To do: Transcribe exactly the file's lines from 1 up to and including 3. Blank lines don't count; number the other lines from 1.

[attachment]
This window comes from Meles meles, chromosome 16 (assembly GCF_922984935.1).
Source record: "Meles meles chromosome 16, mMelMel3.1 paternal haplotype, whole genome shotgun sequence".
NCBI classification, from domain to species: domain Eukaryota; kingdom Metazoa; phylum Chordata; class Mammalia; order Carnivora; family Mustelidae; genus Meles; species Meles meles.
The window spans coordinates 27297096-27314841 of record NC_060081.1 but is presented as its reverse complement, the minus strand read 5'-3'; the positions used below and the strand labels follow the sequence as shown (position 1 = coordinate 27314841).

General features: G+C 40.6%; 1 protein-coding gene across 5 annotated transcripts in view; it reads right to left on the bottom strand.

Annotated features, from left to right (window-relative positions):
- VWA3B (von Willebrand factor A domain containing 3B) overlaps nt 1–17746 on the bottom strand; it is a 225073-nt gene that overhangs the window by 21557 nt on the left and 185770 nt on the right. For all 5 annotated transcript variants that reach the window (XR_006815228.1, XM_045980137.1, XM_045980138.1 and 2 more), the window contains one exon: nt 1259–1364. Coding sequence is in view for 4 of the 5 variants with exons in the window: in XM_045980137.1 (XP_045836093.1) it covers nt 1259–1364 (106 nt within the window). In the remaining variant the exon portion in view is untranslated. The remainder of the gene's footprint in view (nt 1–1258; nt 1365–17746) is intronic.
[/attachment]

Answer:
This window comes from Meles meles, chromosome 16 (assembly GCF_922984935.1).
Source record: "Meles meles chromosome 16, mMelMel3.1 paternal haplotype, whole genome shotgun sequence".
NCBI classification, from domain to species: domain Eukaryota; kingdom Metazoa; phylum Chordata; class Mammalia; order Carnivora; family Mustelidae; genus Meles; species Meles meles.